No genre quite does heartbreak like Country music, and the new single from Minnie Murphy perfectly matches that classic country sound to more modern sensibilities with a razor sharp songwriting talent. Described in her publicity as having a "unassuming, quiet nature", hopefully she'll be able to settle back and let this single do the talking for her as it has a lot to say.
Co written with Don Bedell and Trafton Harvey there is a certain touch of class about the writing that elevates this above many other releases, the opening lines instantly give a feel as to the quality.
"There's some chardonnay sitting up on the shelf
and just like me it's going to spend the night by itself"
Immediately there is a lot established in just two lines, There is a feeling of loneliness and the contemplation of self destruction which at least initially seems like it is going be passed on, however that proves to be short lived
"I don't want to waste a glass cos it's a waste of time - it ain't strong enough to drown a love that's died!
The chorus when it arrives paints a desolate picture
"So I'm shooting whiskey cos you ain't missing me
Since goodbye fell off your tongue, you gave up on us
Tomorrow won't change a damned thing and
I'll have nothing to show for it
But it's the only way i know to get over it"
There are prominent guitars including a pedal steel and a great piano sound that all go to make this something special as well as Minnies vocal which get progressively more expressive as the song develops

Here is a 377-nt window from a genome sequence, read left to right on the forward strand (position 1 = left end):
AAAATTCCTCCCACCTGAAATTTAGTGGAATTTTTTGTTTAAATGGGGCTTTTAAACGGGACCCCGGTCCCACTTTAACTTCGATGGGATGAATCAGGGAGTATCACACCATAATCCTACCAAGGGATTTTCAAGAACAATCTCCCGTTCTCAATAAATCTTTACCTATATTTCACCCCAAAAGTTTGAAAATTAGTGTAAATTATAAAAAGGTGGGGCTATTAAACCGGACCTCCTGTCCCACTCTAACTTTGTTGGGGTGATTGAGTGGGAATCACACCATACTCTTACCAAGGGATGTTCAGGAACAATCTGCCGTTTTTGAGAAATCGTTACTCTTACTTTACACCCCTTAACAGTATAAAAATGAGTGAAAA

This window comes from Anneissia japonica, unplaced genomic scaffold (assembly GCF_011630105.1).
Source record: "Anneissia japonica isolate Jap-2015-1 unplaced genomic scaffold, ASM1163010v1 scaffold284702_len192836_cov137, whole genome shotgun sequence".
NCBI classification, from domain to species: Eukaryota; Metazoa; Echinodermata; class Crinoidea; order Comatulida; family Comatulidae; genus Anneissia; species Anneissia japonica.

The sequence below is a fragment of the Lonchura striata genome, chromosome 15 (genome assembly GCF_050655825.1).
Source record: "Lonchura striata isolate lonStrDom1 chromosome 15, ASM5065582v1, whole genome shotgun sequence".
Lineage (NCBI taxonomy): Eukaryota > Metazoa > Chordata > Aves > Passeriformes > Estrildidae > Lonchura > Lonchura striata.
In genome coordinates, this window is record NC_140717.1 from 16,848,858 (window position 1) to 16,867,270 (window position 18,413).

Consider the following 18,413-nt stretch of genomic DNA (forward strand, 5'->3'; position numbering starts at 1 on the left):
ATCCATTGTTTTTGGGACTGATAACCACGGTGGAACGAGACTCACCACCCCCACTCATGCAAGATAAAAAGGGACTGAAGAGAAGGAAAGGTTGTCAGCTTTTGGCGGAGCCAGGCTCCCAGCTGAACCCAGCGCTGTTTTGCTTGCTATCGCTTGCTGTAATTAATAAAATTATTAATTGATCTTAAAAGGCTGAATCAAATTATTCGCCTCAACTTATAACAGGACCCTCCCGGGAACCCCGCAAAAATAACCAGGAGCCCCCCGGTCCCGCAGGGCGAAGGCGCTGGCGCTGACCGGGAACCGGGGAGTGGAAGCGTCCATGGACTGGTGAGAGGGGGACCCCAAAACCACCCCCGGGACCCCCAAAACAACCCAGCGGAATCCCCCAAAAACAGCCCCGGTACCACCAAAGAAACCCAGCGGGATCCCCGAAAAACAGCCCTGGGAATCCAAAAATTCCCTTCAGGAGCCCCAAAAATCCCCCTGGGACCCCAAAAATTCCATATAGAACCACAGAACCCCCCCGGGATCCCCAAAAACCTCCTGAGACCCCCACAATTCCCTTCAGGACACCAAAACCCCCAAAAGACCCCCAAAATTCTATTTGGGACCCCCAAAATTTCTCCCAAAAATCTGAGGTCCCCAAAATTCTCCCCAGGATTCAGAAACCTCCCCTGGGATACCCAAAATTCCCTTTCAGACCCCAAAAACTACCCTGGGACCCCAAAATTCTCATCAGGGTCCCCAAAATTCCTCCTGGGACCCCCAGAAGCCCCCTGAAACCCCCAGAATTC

There is a hint that things are about to improve, the realisation of a problem is at least a start on the road to recoveyr but it never develops further than being merely a glimmer.
"The sleepless overnights have gone on too long
well I'd do anything to feel nothing at all"
Lyric Video link https://www.youtube.com/watch?v=efcHU7DTKNM
It certainly made us want to find out more about Minnie and a quick flick through her career shows that she can adapt to a variety of styles. One song that did catch our attention was the single from earlier this year "You Can't Change A Man", as Minnie takes on a soulful country vocal allowing her if anything to be more expressive than on "Get Over It"
Both songs share a classic country feel, "You Can't Change a Man" more acoustic at the start before building into a soulful affair including a gospel choir and rich organ sound. Lyrically it is possibly always asking for trouble from the very start
"He was a diamond in the rough, I thought my love would be enough
To make that diamond shine, all he needed was time"
We follow Minnie down the aisle
"For better or for worse - it was a blessing and a curse"
and watch as the realisation of the title hits home.
Minnie's vocals are given plenty of room to run free and she does a spectacular job displaying plenty of emotion and passion always remaining in control and as an introduction to Minnie this makes a perfect companion piece.